Marchildon is a proponent of the use of celebrities to raise awareness of environmental causes. In addition to promoting a selection of climate ambassadors who represent the UN on sustainability issues, Marchildon's team has produced videos with well-known narrators from the entertainment world: among them, Morgan Freeman and Mark Ruffalo.
"We choose celebrities who have a lifestyle where they are already talking about these issues," Marchildon explains.
"Sometimes they reach out to us themselves, as David Attenborough did recently. And then they can promote the videos on their own social channels which reach more people than we do — for example, if they have 20 million followers and we have 750,000."
Environmental groups focused on their own domestic markets are also taking this approach. One Germany-based organization that uses celebrities in campaigns is the German Zero NGO. Set up in 2019, it advocates for a climate-neutral Germany by 2035.
German Zero produced a video in March 2020 introducing the campaign with "66 celebrities" that supported the campaign, among them Deutschland 83 actor Jonas Nay and former professional footballer Andre Schürrle. They solicit support as well as financial contributions from viewers.
"Count me in," they say, pointing toward the camera. "You too?"
"We are incredibly grateful for the VIPs in our videos," says German Zero spokeswoman Eva-Maria McCormack.
Assessing Success Is Complex
But quantifying the effectiveness of celebrity endorsement of campaigns is not a straightforward process.
"In order to measure effectiveness, first of all you need to define what is meant by success," says Alegria Olmedo, a researcher at the Zoology Department at the University of Oxford.
Olmedo is the author of a study looking at a range of campaigns concerning pangolin consumption, fronted by local and Western celebrities, in Vietnam and China. But she says her biggest stumbling block was knowing how to measure a campaign's success.
"You need a clear theory of change," explains Olmedo. "Have the celebrities actually helped in achieving the campaign's goals? And how do you quantify these goals? Maybe it is increased donations or higher engagement with a cause."
A popular campaign in China in recent years saw famous chefs Zhao Danian and Shu Yi pledge to abstain from cooking endangered wildlife. While the pledge achieved widespread recognition, both Olmedo and Marchildon say it's difficult to know whether it made any difference to people's actions.
"In life we see a thousand messages every day, and it is very hard to pinpoint whether one campaign has actually made a difference in people's behavior," she explains.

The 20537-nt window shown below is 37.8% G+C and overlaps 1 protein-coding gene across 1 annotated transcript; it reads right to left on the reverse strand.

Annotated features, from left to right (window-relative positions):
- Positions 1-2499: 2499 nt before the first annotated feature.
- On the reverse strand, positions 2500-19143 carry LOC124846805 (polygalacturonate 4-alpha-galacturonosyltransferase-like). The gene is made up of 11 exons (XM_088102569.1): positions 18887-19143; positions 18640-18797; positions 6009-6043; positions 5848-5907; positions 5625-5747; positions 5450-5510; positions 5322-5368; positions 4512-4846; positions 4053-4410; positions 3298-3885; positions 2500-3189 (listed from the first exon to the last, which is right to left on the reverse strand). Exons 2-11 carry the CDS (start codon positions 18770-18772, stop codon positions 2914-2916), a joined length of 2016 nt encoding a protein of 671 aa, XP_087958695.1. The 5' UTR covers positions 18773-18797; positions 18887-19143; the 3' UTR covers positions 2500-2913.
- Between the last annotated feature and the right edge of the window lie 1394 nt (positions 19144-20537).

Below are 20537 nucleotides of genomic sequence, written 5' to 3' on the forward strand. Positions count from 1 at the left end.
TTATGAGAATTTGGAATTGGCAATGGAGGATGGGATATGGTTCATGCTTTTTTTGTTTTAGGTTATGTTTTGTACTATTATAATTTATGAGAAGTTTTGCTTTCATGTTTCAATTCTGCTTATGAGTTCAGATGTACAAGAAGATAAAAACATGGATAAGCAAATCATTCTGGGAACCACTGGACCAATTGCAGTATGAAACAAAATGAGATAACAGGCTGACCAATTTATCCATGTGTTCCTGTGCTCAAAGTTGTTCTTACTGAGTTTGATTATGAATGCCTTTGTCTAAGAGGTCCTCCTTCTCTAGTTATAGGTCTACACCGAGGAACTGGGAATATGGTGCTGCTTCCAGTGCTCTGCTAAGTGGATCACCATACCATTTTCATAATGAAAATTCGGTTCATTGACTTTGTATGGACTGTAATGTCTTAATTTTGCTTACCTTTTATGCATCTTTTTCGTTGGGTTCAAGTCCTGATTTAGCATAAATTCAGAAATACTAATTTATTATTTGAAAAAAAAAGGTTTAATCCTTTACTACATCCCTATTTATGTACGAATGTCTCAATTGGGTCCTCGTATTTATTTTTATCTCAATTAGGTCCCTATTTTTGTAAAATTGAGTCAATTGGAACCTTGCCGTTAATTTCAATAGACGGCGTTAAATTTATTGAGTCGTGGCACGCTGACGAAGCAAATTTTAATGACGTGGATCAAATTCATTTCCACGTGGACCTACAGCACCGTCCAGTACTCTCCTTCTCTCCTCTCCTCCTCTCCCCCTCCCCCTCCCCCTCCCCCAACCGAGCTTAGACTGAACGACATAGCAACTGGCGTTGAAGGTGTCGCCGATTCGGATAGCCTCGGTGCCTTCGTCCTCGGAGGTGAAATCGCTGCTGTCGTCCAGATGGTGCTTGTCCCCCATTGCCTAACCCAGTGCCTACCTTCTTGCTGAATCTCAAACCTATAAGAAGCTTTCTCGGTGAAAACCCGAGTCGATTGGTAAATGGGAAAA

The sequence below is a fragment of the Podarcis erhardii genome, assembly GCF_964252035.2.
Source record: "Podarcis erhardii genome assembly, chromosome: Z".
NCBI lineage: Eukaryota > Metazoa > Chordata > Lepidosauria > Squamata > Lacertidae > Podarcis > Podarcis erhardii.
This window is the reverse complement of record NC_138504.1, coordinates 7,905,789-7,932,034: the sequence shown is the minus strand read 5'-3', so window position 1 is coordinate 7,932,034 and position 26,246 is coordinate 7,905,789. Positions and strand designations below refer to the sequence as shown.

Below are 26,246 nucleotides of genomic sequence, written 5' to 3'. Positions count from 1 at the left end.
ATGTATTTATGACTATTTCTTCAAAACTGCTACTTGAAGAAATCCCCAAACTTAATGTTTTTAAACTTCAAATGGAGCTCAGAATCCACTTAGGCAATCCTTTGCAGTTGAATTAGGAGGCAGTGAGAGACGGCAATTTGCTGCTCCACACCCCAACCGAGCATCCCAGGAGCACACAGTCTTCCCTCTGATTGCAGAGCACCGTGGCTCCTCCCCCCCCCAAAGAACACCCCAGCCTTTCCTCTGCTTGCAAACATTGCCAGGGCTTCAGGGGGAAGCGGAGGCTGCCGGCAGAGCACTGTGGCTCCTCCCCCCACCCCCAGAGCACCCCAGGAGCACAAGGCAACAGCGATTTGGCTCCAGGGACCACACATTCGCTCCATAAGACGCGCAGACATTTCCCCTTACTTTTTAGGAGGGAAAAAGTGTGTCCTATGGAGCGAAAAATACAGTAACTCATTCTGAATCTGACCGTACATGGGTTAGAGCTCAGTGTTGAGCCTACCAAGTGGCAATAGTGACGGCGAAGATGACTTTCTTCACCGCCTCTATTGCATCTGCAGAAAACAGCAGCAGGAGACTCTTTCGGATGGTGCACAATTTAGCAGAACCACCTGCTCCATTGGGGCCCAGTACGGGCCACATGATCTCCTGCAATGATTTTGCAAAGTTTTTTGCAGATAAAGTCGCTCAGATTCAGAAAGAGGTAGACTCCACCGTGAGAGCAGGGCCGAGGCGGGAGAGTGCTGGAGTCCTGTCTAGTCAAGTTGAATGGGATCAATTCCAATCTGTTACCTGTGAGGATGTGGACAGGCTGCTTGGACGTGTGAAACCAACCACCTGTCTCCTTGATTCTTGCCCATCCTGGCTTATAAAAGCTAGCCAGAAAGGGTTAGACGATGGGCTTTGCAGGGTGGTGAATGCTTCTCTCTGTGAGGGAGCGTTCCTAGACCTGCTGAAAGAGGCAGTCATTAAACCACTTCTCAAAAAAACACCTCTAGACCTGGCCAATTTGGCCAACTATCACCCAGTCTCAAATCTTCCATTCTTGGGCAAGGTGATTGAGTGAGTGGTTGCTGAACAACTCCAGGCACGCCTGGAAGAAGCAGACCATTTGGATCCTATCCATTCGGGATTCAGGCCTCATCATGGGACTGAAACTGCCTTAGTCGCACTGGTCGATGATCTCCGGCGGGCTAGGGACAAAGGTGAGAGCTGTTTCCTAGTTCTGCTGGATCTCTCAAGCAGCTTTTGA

Awareness Is Not Enough
Many campaigns that feature celebrities focus on raising awareness rather than on concrete action — which, for researcher Olmedo, raises a further problem in identifying effectiveness.
"Reach should never be a success outcome," she says. "Many campaigns say they reached a certain number of people on social media. But there has been a lot of research that shows that simply giving people information does not mean they are actually going to remember it or act upon it."
But anecdotal evidence from campaigns may suggest reach can make an active difference.
"Our VIP video is by far the most watched on our social media channels," McCormack from German Zero says. "People respond to it very directly. A lot of volunteers of all ages heard about us through that video."
However, some marketing studies have shown that celebrity endorsement of a cause or product can distract from the issue itself, as people only remember the person, not the content of what they were saying.
Choosing the Right Celebrity
Celebrity choice is also very important. Campaigns that use famous faces are often aiming to appeal to members of the public who do not necessarily follow green issues.
For certain campaigns with clear target audiences, choosing a climate scientist or well-known environmentalist rather than a celebrity could be more appealing — Attenborough is a classic example. For others, images and videos involving cute animals may be more likely to get a message heard than attaching a famous face.
"We choose celebrities who have a lifestyle where they are already talking about these issues," says Marchildon from the UN. "You need figures with credibility."
McCormack cites the example of Katharine Hayhoe, an environmental scientist who is also an evangelical Christian. In the southern United States, Hayhoe has become a celebrity in her own right, appealing to an audience that might not normally be interested in the messages of climate scientists.
But as soon as you get a celebrity involved, campaigns also put themselves at risk of the whims of that celebrity. Prince William and younger members of the royal family have come under fire in recent years for alleged hypocrisy for their backing of environmental campaigns while simultaneously using private jets to fly around the world.
But Does It Really Work?
While environmental campaigns hope that endorsement from well-known figures can boost a campaign, there is little research to back this up.
"The biggest finding [from my study] was that we were unable to produce any evidence that shows that celebrity endorsement of environmental causes makes any difference," says Olmedo.
This will come as a blow to many campaigns that have invested time and effort into relationships with celebrity ambassadors. But for many, the personal message that many celebrities offer in videos like that produced by German Zero and campaigns like the Earthshot Prize are what counts.
The research may not prove this conclusively — but if the public believes a person they respect deeply personally cares about an important issue, they are perhaps more likely to care too.
"I personally believe in the power this can have," says Marchildon. "And if having a celebrity involved can get a single 16-year-old future leader thinking about environmentalist issues — that is enough."
Reposted with permission from DW.